Each of thecylinders 154' is defined by a cylindrical wall 156 having an integral cylinder head 158 on the forward end thereof. The cylindrical wall 156 is inwardly offset peripherally about the cylinder head 158, as indicated by reference numeral 160, and is internally enlarged at the other end thereof, as indicated by referencenumeral 162. An internal abutment shoulder 164 is defined by the internally enlarged end portion 162 with this abutment shoulder seating against the slightly inwardly offset cylinder head 158 of a cylinder 154 immediately to the rear thereof, the length of the internal offset portion 162 being slightly less than the external offset portion 160 so as to provide in effect an annular groove 166 about the joined cylinders which is in turn directly communicated with the adjoining cylinder 154 by means of radial air passages 168 provided through the inwardly offset end portion 160 immediately behind the cylinder head 158. It will also be noted that an appropriateO-ring seal 170 is provided about the cylinder head 158 so as to seal the open end portion 162 of the cylinder 154 which engages thereabout. With reference to FIG. 7, it will be appreciated that the stacked cylinders 154 are positioned within a slightly enlarged hollow bor 172 pro vided in the body 174 of the tool 150. The forwardmost cylinder has a modified head 176 thereon which is sealed against the closed forward end 178 of the bore 172 by means of an appropriate O-ring 180, while the last or rearmost cylinder has a modified flat rear end portion 182 appropriately sealed against a body end cap 184 releasably bolted on the body subsequent to the introduction of the various operating components.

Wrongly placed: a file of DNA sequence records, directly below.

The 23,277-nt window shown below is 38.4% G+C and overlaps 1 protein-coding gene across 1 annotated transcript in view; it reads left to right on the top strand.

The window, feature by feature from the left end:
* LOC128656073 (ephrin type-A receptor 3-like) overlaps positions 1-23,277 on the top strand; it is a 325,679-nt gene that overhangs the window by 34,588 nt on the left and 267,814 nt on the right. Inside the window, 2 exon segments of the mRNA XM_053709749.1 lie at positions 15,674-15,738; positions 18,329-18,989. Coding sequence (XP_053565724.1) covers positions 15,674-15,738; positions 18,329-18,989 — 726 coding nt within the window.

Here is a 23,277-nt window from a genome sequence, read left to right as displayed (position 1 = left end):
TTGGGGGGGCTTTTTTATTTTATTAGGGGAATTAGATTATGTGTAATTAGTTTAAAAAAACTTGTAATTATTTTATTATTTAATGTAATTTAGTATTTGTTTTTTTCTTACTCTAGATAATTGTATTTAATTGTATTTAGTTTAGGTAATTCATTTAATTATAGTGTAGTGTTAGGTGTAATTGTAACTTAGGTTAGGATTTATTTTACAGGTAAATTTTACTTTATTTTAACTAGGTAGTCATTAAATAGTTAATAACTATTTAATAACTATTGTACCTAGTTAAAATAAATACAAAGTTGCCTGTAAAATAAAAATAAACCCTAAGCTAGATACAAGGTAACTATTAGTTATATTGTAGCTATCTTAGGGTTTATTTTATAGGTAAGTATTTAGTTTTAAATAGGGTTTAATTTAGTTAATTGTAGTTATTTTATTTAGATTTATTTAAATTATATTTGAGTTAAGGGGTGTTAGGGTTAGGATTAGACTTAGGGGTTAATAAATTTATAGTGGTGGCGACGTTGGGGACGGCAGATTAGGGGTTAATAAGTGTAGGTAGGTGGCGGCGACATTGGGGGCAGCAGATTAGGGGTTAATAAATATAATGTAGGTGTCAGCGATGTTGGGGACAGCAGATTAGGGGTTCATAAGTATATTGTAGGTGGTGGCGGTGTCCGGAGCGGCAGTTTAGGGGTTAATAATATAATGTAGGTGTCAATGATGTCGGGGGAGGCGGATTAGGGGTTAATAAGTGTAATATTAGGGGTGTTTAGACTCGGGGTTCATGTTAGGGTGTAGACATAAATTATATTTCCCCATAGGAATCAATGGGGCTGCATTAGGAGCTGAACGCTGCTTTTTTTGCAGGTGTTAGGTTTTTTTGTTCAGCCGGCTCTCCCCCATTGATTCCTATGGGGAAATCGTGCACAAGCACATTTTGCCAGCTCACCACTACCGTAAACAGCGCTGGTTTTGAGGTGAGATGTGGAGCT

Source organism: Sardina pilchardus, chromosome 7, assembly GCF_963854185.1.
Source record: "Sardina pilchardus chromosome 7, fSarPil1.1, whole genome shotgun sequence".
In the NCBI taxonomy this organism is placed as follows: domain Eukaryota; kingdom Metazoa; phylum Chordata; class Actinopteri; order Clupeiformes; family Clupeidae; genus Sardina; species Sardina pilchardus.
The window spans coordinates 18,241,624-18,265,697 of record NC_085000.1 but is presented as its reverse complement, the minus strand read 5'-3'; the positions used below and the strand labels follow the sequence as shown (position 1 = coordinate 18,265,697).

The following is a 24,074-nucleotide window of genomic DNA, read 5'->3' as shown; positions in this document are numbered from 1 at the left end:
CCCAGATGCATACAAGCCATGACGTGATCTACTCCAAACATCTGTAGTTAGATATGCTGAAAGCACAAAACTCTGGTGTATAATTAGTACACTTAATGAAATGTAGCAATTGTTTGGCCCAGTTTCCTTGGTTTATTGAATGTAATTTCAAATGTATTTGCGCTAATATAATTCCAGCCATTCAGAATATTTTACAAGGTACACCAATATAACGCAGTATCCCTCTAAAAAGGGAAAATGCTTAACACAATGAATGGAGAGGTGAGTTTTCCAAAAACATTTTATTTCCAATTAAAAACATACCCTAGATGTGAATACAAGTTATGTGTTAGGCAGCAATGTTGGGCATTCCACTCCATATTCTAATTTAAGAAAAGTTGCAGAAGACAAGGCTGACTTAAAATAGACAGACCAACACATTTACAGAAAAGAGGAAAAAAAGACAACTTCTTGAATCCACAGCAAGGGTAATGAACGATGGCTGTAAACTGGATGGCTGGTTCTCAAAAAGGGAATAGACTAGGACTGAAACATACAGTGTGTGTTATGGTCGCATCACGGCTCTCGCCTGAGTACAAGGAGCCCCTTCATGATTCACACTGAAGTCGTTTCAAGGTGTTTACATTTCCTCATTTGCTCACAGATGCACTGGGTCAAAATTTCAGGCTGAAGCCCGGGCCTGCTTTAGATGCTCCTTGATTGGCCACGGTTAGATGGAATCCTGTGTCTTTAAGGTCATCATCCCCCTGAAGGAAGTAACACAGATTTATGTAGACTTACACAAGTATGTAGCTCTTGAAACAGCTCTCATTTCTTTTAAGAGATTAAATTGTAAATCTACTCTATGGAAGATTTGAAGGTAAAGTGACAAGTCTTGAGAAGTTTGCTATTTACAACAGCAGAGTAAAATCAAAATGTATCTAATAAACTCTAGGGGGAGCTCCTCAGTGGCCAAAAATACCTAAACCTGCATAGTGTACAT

The piston rod 152 includes an elongated hollow shaft 186 having an enlarged head 188 on the rear end thereof slidably received centrally through the end cap 184 and sealed relative thereto by. an appropriate O-ring seal 190. The shaft 186 is surrounded by a plurality of slightly enlarged tubular piston rod sections 192, each of which has a cylinder receivedpiston 194 integral with the rear end thereof. The rearmost piston 194 seats against anannular shoulder defined by the enlarged head 188 on the shaft 186 with each of the subsequent pistons 194 seating on an annular recessed shoulder 196 provided on the leading end of the piston rod section 192 immediately therebehind. The pistons 194, as previously indicated, are of course arranged one in each cylinder 154.

The forwardmost piston rod section 198 is modified as compared to the remainder of the sections 192, the section 198 beingsubstantially longer and extending through the leading cylinder head 176, the forward end of the body 174, and an extemallv threaded mounting boss 200 on the body. The leading end of the rod section 198 is provided with an appropriate internally threaded bore 202 for the mounting of a chuck or working head 204, while the trailing end of the rod section 198 is provided with an enlarged internally threaded bore 206 for threaded engagement on the externally threaded forward end of the shaft 186 in a manner so as to cla'r'npingly mount all of the rod sections on the shaft 186. The individual piston rod sections 192 are of course slidably received through the cylinder heads 158 and appropriately sealed thereto by O-ring seals 208.